For that matter, Meghan is also a child of divorce, which likely works to Harry’s benefit.
Still, there’s the issue of gaining perspective and a separate issue of how you handle it.
The book sounds like one of those letters therapists encourage their patients to write, which wise therapists then advise them to burn. Patti Davis, daughter of a president, wrote a column in which she wished that she had never written the book which, at the moment, must have felt therapeutic, and Harry may feel the same way about his book, at some point in the future.
One hopes so, anyway, for his sake, not any other.
I can’t leave on such a downer note, so I’ll summon my Irish-American sarcasm to declare independence of the Crown, with a song that has gotten people punched in the face by humorless listeners regardless of their loyalties.
One thought on “CSotD: Throwing the Challenge Flag”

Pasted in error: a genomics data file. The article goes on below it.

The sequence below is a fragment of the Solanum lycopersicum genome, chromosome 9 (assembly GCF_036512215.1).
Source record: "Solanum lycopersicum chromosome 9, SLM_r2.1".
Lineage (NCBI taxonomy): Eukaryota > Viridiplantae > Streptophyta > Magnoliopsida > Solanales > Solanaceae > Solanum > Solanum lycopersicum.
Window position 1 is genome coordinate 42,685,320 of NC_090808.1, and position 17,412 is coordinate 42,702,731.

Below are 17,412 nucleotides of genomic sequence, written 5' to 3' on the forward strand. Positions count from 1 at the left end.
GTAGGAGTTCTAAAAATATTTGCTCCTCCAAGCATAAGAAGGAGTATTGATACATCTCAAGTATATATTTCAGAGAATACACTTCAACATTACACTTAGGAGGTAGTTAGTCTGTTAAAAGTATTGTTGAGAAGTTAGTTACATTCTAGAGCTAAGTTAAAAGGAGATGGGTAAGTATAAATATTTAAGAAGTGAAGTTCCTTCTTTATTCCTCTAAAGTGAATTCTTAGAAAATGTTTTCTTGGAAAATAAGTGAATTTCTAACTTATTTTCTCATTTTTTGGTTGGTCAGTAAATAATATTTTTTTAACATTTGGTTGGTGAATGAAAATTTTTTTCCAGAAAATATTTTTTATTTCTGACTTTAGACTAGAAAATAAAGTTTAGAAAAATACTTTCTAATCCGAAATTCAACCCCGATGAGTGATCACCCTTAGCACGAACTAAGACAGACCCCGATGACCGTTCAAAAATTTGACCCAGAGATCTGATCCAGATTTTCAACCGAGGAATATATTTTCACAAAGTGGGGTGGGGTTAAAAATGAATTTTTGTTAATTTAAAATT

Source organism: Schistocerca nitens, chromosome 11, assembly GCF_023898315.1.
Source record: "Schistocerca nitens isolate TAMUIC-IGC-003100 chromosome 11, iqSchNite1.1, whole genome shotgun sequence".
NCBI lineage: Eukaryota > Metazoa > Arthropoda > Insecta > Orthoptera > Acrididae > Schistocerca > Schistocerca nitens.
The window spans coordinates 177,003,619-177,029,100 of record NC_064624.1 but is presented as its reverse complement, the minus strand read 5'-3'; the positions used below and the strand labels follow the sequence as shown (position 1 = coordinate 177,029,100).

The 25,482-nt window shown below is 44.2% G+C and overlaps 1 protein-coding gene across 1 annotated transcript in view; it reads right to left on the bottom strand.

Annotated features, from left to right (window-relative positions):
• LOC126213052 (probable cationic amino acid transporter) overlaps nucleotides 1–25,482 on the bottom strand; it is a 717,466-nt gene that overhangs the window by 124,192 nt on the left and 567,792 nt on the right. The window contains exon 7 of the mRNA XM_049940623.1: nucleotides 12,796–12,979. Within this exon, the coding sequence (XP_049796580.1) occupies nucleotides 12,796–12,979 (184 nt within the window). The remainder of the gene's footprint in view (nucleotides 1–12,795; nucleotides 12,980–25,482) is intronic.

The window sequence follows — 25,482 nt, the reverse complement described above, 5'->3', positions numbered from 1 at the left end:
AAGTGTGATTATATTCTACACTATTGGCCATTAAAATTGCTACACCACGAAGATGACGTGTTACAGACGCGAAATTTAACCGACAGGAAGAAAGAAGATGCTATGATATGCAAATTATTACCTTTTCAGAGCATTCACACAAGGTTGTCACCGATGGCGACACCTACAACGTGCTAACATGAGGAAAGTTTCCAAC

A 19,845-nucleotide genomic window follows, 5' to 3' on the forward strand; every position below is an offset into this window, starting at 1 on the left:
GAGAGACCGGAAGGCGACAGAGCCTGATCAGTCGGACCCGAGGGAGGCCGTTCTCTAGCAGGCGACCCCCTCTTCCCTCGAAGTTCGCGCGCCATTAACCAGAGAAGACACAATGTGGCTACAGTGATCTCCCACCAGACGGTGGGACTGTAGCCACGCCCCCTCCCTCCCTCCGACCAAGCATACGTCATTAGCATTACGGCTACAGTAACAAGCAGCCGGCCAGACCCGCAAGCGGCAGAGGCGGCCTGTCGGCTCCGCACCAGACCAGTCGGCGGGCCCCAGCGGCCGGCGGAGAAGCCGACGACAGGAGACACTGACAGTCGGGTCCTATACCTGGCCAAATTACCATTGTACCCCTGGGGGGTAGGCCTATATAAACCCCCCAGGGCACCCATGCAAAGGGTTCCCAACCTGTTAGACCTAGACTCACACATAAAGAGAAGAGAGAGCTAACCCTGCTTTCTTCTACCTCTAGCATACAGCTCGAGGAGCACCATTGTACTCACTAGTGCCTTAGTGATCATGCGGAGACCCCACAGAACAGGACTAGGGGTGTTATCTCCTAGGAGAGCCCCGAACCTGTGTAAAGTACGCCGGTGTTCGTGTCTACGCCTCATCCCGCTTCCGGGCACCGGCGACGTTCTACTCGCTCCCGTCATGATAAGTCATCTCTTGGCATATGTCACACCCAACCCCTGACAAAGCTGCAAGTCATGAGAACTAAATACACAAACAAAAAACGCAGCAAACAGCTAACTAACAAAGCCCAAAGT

Off-topic, but I thought Mike would like to know.
Today’s link to the Guardian article resulted in a yearly subscription transaction. The Guardian deserves some of the credit for reminding me, “You’ve read 14 articles in the last year,” but Mike deserves most of the credit for repeatedly reminding his readers how financially difficult journalism is and how without financial support, journalism loses its ability to remain independent.
I also credit part of today’s transaction to The Guardian for refraining from using Pay Walls. I find reminders of past usage more conducive to future payments than reminders of unprivileged status. I think Wikipedia successfully used similar tactics to The Guardian’s to access my wallet during its last drive. Hats off to both.
Thanks, Mike, for making me aware of the plight of the journalistic profession, and thanks again for not letting me forget it.